9. Unlike film, Cable channels will buy a pitch from someone who’s not famous. They’ll just pair them with an established showrunner.
  10. Most of his clientele who are making money are in their 50′s. Alvin Sargent is 83 years old and gainfully employed. It may be a youth-driven industry, but really it’s all about your energy.

Did you attend any of the Agent sessions? What was the best advice you heard?

Tomorrow’s Edition: Pitching Advice and Horror Stories


Previous Screenwriting Expo 2011 Posts:

- First Impressions
- How do you get a Manager?

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10 Responses
  1. Vic DiGital says:

    Didn’t get to attend this one. Thanks for the recap.

  2. Lucy H says:

    I am an ex-model and actress. These agents are needed but in reality, they got *** taste in films. Most are into soft films and scripts. Those you find on the Black List:which is a joke IMO.

    Films are controlled by the director and writer and producer.

    Agents? they got *** idea WHAT cinema is about.

    With the internet revolution, who needs them. Just get a good script and a director and entertainment lawyer on board, then you are cooking. And he producer, and agents could go pick his/her nose. Wasting my time writing this btw.
    Lucy and Veena

  3. Trevor Mayes says:

    “Lucy H”? “Chere”? Honestly, I can’t tell whether you’re deliberately trolling, or just have a profound ignorance of the way movies and screenwriting careers are made.

    One thing’s for sure, you’re very bitter and have difficulty posting coherent sentences… which I guess is why the Hollywood angle hasn’t been working out for you.

  4. [...] Screenwriting Expo 2011 – Top 20 Agent Tips [...]

  5. Trevor: Your articles on the Screenwriting Expo are wonderful. They information that you are sharing is very important and right on the money. I hope the writers are paying close attention to your observations, they will certainly benefit from it! All the best, Michele

  6. Trevor Mayes says:

    Thanks for the feedback Michele! Coming from a respected former literary agent like yourself, that’s a huge compliment. Much appreciated. Hope you’re having a great December!

    Trevor

  7. Adolph Mondry MD says:

    Adolph Mondry MD
    753 Virginia Street
    Plymouth, Michigan 48170
    734-459-6267
    ajmondry@yahoo.com
    DearSir: 12-6-13
    I would like you to review “Highly Connected (to a Zombie Too)”, a screenplay answering the question – what would you do if you discovered that you controlled subconsciously, then esoterically, a universe where zombies roamed free? It was once represented by Jack Scagnetti.
    I published two editorials on high level esoteric scams. I wrote a hundred and fourteen page textbook on esoteric medical rip-offs, a two hundred and thirty page poem and fictional account of life from an esoteric point of view, and a five hundred page novel examining esoteric power and control along with its consequences throughout history (especially in the Middle East). I used all of this experience to craft this masterpiece along with our kids’ obsession with zombies.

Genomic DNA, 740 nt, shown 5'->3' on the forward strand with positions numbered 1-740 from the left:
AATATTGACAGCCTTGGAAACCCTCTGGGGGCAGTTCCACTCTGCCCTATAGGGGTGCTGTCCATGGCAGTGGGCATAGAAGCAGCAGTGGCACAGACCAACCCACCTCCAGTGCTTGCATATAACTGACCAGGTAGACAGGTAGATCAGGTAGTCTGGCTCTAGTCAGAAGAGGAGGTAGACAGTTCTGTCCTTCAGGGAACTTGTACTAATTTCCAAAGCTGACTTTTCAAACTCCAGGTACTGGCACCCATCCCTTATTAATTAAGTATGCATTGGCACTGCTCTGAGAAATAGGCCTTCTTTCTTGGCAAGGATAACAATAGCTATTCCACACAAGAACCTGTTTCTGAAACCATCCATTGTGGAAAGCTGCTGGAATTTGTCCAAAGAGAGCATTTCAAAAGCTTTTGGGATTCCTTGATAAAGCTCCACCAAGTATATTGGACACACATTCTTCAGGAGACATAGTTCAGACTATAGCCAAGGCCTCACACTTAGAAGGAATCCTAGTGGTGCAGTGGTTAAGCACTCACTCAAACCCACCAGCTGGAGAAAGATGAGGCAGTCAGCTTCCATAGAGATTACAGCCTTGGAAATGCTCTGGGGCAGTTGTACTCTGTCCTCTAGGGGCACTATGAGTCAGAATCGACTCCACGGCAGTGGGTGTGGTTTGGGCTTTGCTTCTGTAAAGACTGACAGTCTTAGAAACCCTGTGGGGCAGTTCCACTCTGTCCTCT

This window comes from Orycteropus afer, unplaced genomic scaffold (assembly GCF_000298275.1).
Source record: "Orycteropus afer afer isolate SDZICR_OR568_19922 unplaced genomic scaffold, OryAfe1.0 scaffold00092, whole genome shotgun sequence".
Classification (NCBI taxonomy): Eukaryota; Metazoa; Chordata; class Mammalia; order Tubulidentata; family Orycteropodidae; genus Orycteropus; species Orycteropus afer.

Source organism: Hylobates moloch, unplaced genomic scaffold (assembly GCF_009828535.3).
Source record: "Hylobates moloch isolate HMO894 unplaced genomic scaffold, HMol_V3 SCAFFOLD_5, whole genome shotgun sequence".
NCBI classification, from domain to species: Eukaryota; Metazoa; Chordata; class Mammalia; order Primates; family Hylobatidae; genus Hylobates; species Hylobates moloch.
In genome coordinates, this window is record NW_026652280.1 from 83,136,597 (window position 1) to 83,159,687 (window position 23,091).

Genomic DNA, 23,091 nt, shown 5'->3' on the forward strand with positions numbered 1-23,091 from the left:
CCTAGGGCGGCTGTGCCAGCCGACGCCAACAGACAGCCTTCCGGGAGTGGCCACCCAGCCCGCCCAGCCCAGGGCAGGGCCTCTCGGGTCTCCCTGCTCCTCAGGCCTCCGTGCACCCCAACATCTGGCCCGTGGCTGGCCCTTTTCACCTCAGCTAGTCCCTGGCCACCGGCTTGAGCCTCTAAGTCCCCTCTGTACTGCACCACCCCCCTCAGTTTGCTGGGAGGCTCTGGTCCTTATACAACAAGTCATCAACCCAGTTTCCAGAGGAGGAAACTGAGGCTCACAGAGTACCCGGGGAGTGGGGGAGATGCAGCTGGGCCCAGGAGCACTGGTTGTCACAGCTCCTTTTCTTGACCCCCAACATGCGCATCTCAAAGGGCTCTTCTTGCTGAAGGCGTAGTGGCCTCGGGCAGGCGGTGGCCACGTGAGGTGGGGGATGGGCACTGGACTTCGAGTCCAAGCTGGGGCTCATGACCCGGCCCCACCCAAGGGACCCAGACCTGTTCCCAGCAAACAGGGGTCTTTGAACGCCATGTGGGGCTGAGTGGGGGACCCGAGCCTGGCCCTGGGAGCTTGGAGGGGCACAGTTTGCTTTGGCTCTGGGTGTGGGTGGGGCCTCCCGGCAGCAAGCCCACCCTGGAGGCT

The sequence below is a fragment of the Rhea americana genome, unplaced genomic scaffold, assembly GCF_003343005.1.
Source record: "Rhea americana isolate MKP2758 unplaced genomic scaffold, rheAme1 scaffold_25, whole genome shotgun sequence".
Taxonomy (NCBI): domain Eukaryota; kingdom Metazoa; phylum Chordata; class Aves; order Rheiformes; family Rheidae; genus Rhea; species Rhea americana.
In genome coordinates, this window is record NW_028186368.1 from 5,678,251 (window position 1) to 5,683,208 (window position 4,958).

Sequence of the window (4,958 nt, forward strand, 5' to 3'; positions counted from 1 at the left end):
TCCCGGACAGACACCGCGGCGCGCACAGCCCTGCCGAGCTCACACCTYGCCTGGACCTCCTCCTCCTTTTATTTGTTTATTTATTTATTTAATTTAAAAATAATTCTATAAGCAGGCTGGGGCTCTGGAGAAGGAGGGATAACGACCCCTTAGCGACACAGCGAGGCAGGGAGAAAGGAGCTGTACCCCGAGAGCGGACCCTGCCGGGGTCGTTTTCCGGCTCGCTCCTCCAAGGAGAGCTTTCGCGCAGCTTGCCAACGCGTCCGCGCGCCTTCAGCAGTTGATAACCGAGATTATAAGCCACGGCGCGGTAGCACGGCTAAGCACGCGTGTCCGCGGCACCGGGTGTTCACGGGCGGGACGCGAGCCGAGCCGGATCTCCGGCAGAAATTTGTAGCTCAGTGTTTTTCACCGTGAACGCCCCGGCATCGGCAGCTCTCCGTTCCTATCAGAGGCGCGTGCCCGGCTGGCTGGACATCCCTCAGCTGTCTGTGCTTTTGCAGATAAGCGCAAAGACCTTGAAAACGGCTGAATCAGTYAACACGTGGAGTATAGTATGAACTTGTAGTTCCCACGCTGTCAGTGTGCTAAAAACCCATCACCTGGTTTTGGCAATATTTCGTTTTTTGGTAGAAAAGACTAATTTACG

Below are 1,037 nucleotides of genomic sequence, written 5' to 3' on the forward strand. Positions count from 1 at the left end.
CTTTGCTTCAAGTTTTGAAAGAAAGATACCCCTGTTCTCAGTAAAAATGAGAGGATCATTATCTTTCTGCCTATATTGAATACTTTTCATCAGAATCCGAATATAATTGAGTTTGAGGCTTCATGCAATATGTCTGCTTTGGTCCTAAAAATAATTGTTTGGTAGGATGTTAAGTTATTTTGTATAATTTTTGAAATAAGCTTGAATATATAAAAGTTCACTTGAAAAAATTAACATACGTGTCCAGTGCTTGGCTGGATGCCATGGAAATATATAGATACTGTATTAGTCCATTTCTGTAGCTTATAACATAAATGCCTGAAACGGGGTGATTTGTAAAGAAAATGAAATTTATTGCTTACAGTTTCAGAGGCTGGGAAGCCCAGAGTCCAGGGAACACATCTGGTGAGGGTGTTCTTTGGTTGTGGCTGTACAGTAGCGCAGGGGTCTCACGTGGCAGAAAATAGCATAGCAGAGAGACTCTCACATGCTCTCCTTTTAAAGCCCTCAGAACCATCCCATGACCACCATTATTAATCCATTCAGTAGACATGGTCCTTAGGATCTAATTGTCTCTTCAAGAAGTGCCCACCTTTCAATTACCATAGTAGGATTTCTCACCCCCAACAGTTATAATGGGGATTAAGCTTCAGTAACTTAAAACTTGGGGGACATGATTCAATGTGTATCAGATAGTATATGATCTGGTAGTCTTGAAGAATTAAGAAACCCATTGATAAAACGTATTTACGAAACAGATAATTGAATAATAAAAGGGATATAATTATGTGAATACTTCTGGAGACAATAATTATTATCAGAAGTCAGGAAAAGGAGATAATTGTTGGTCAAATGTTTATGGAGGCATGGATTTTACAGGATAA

Supernatural control in the screenplay is catchy like an infection and reflects the subconscious of the connected person – villain as well as hero. An antidote is discovered, which disconnects control, but until the connection (a previously unknown new technology – a six lead transistor in this case) is discovered and destroyed, the screenplay twists and turns around good and evil through an optional number of computer generated special effects featuring a feeble reactive military intervention; controlled meteorite trajectory guidance and other controlled natural weaponry; and, a chilling example of a connected monster – half zombie and half evil fiend – delivering lethal lightning bursts from its finger tips as it pursues our hero, until comedy and love save the day. By the way the special effects can be realized quite inexpensively and even deleted for a TV show or stage play or added for a competitive lion’s share of a summer time market without detracting from the story. In any event plenty of latitude exists in the story to completely penetrate any desired market. The zombies could disappear as well, but the kids might too. So the zombies stick around until the bitter end or do they? Wait until you hear what does happen to them. It’ll keep the kids in their seats, except for the ones who soiled them or split – too scared to stick around.
    I am a physician and a self- taught mathematician, physicist, and engineer. I own a software company. I am an energy and medical advisor to the White House.
    Yours truly,
    Adolph Mondry MD

  8. Trevor Mayes says:

    Hi Adolph,

    Your screenplay sounds… esoteric. It might be worthwhile reviewing the first page or two on my blog. Let me know if you’re up for it.

    Cheers,

    Trevor